I copied all the quotes from "Good" into "Goodness" and redirected it here. See Revision history of "Good" for attribution. See Talk:Good for prior discussion. -- OlEnglish 04:55, 11 December 2010 (UTC)
lame quote removed
A quote I removed with an explanation of "lame quote from a lame work" has been reinserted without stating the case for it, so I have removed it again. I will elaborate on the reason for removal:
First, it should be noted that the quote already appears in the article for The Boondock Saints, for which the consensus of reviewers, according to Rotten Tomatoes, is "A juvenile, ugly movie that represents the worst tendencies of directors channeling Tarantino." This is why I refer to it as a "lame work".
The quote itself is a hackneyed and inelegant expression of an idea that has been said far more memorably by a variety of eloquent luminaries. This is why I refer to it as a "lame quote".
I have real reservations about including articles on this sort of film in Wikiquote, but I recognize there is a consensus for celebrating poop culture with little regard for quotability. I do not support polluting serious theme articles with childishness or hack writing. ~ Ningauble (talk) 18:02, 11 December 2012 (UTC)
- A good deed is never lost; he who sows courtesy reaps friendship, and he who plants kindness gathers love.
- A good man is kinder to his enemy than bad men are to their friends.
- Every day should be distinguished by at least one particular act of love.
- It is only great souls that know how much glory there is in being good.
- Most people are good. They may not be saints but they are good.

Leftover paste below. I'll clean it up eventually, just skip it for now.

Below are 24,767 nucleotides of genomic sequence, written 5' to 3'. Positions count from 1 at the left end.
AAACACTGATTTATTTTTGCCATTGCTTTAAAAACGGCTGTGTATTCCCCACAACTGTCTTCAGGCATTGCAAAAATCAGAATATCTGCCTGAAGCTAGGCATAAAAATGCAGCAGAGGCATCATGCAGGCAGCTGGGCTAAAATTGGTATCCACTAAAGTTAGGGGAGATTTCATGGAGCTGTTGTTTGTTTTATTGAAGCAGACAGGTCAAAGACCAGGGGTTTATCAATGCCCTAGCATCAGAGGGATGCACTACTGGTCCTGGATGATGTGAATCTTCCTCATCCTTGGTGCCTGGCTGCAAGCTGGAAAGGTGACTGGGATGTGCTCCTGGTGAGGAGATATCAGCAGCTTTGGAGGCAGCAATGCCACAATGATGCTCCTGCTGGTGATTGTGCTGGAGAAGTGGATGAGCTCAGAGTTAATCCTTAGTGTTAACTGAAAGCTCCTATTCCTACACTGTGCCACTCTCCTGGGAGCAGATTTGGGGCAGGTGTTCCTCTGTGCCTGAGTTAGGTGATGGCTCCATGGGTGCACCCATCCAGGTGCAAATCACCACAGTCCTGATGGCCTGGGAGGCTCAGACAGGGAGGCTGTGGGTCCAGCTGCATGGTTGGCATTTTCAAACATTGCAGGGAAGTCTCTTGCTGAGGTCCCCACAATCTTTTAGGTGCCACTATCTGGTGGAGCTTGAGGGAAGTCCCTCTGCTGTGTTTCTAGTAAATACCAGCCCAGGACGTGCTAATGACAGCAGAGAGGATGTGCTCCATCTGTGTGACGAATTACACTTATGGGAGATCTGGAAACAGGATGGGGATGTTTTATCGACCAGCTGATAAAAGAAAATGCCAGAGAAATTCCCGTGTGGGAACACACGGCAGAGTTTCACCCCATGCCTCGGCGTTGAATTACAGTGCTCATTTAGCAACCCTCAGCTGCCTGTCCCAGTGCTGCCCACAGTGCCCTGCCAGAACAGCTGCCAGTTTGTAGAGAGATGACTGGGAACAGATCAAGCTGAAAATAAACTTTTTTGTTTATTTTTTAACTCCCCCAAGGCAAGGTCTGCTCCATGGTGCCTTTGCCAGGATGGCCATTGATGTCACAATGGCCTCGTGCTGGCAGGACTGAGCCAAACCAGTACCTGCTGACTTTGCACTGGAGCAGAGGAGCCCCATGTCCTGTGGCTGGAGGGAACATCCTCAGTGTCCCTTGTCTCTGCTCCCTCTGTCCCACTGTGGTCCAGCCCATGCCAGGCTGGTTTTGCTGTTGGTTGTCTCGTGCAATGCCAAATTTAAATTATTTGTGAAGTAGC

Can one desire too much of a good thing?
It's attributed first to Cervantes, and then "As you like it" (then the author dropped). Shakespeare wrote so, so the second credit is valid. But is the first too? An English translation contained no exact phrase in the Chap.VI, not as the article stated. There are many websites which attribute this phrase to Cervantes, but I'm afraid we initiated. --Aphaia (talk) 16:15, 2 November 2015 (UTC)
- There is a serious problem with many translations of Cervantes. In Don Quixote there are several conversations (particularly between Quixote and La Duchessa, but also throughout) in which characters toss proverbs back and forth. Many translators substituted completely different English proverbs instead of translating the Spanish ones into English.
A possible reason why translators did this is that part of the charm of their banter depends on the reader recognizing the proverbs as proverbs. English readers, who might not be familiar with Spanish proverbs, might not recognize them in translation as being proverbial sayings. Another explanation is that some translators tend to insert proverbs and witticisms where there were none in the original, just to enliven the text.